Oops, sorry about your retirement fund

The New York Times describes what happened to United Airlines stock value on September 8th, How a Series of Mistakes Hurt Shares of United

Investors wiped out $1 billion of the market value of UAL, United’s parent, within minutes of an erroneous news flash on Bloomberg screens about a United bankruptcy. Google and the Tribune Company, the owner of The South Florida Sun-Sentinel, whose Web site was the source of the article that led to the headline, soon blamed each other for causing the fiasco.

United Airlines Stock ValueA chain of mistakes and vulnerabilities led to United Airlines six year old bankruptcy being reported as fresh news. Investors reacted, destroying value to the point that trading of UA stock had to be stopped until the situation could be cleared up.

Two features on a Tribune run website started the chain. One allowed an old article to appear in the most viewed box. The implementation apparently doesn’t prevent obscure articles from filtering to the top in off hours.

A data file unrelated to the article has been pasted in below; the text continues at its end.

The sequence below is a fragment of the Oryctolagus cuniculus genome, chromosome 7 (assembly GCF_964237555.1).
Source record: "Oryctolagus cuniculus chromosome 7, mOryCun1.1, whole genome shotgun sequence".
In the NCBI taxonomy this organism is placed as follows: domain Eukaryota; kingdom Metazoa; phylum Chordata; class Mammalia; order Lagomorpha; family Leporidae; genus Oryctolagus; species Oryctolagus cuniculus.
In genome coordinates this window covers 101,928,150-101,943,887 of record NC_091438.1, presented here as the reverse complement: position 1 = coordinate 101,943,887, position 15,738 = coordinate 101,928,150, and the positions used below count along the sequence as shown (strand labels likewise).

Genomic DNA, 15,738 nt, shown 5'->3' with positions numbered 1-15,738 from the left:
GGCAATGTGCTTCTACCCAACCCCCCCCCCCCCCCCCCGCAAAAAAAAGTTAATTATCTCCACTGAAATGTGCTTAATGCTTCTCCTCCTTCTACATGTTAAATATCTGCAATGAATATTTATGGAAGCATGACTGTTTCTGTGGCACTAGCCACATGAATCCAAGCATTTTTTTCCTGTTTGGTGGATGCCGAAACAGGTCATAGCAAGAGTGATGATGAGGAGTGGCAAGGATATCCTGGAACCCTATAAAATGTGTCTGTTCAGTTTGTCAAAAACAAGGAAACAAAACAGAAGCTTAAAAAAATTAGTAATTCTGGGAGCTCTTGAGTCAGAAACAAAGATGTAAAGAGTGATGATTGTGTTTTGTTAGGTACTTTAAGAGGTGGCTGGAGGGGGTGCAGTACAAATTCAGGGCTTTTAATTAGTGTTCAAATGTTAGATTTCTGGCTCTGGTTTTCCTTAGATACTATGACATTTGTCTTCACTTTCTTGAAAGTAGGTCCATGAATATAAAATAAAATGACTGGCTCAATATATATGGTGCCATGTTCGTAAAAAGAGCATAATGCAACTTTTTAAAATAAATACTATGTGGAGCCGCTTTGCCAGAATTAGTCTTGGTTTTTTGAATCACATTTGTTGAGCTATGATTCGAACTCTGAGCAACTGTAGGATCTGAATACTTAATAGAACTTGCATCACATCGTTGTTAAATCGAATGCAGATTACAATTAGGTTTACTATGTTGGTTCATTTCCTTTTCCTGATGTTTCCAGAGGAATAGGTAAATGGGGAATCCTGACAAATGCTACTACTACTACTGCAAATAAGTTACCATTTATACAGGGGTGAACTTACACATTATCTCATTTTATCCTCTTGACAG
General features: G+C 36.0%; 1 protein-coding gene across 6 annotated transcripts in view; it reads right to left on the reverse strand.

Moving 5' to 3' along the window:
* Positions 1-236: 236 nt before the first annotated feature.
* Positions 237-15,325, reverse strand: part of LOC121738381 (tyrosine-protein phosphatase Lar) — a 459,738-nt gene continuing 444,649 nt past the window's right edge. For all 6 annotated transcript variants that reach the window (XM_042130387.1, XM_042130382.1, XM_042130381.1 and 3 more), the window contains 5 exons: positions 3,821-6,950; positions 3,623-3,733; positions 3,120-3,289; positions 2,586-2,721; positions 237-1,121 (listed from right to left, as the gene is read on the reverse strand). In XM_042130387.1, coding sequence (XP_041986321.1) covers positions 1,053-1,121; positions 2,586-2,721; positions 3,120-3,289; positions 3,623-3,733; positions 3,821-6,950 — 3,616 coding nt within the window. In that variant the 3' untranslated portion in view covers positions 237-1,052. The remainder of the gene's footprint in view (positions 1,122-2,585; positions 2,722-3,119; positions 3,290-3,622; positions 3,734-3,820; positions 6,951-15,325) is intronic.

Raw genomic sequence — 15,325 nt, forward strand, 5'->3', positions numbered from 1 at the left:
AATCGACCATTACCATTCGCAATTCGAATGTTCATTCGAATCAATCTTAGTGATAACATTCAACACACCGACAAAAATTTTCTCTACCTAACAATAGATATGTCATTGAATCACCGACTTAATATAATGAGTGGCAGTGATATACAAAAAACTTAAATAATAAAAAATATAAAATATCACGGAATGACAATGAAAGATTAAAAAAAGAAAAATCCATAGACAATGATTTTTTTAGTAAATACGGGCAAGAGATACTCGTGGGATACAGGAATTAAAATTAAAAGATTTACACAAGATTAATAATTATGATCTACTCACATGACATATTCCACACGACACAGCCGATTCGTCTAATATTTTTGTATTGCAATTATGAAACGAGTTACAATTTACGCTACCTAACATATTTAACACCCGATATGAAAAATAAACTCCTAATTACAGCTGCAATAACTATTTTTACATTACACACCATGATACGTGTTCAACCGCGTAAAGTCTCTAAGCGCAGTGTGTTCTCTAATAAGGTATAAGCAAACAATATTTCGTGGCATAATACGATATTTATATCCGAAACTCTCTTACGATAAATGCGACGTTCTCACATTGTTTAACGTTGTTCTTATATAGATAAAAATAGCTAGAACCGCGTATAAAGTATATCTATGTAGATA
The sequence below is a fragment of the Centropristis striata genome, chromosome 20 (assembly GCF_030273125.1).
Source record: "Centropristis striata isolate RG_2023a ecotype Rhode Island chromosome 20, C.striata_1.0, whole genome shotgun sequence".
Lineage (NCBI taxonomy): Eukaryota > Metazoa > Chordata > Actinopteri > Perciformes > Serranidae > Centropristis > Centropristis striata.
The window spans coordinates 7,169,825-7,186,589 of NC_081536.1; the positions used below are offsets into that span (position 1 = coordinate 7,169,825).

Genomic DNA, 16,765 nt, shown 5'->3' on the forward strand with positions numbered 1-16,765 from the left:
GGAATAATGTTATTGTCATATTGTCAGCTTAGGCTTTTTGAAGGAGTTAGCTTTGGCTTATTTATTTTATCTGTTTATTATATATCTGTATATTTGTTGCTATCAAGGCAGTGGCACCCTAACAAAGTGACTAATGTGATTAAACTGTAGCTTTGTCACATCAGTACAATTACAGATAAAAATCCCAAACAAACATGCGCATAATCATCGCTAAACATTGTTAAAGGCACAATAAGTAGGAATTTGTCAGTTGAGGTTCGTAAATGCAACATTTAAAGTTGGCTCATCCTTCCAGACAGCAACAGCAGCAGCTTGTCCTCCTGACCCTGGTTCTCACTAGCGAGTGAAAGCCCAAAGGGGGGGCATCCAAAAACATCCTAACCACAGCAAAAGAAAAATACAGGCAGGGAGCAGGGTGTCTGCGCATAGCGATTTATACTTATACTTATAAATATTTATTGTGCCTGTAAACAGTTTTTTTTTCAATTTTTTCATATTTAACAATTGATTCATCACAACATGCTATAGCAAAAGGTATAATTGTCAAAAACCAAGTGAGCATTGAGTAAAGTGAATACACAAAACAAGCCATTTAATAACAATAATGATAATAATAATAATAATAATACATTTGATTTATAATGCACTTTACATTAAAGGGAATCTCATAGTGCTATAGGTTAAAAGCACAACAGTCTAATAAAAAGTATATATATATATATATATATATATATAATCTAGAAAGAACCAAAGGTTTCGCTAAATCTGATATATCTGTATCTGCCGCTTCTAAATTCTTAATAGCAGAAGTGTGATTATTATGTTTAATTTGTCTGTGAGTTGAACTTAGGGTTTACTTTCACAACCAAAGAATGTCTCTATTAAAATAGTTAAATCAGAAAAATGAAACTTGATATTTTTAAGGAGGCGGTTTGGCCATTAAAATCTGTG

The second displayed the old article on the Sun-Sentinel site with today’s date but no original publish date.

Google crawled the article. It’s age and lack of original publish date confused the automated news search into interpreting the article as current.

Then a private analyst published it without independent verification. Then Bloomberg included that analyst’s report in their feed.

This led to the panic selling. Trading was resumed and the stock recovered much of its value but don’t mistake that many people lost alot of money.

The Times focuses on the relationship between newspapers and search engines. You can also focus on the pressure of news agencies to keep up with “breaking news” on various platforms. You can focus on a loss of discipline among editors.

I’d like to highlight how two casually implemented features on a website indirectly led to serious harm. I can’t imagine a print editor allowing an old article to appear without an original publish date. So how was it acceptable to allow online content to appear that way?

Given the relevancy algorithms Google is known to use, how much was the behavior of Tribune’s “most viewed” area intended to create exactly the behavior that backfired in this case, i.e. to create referential links back to Tribune for old content.

There’s plenty of blame to go around but how much sits with those who defined, accepted and implemented this behavior?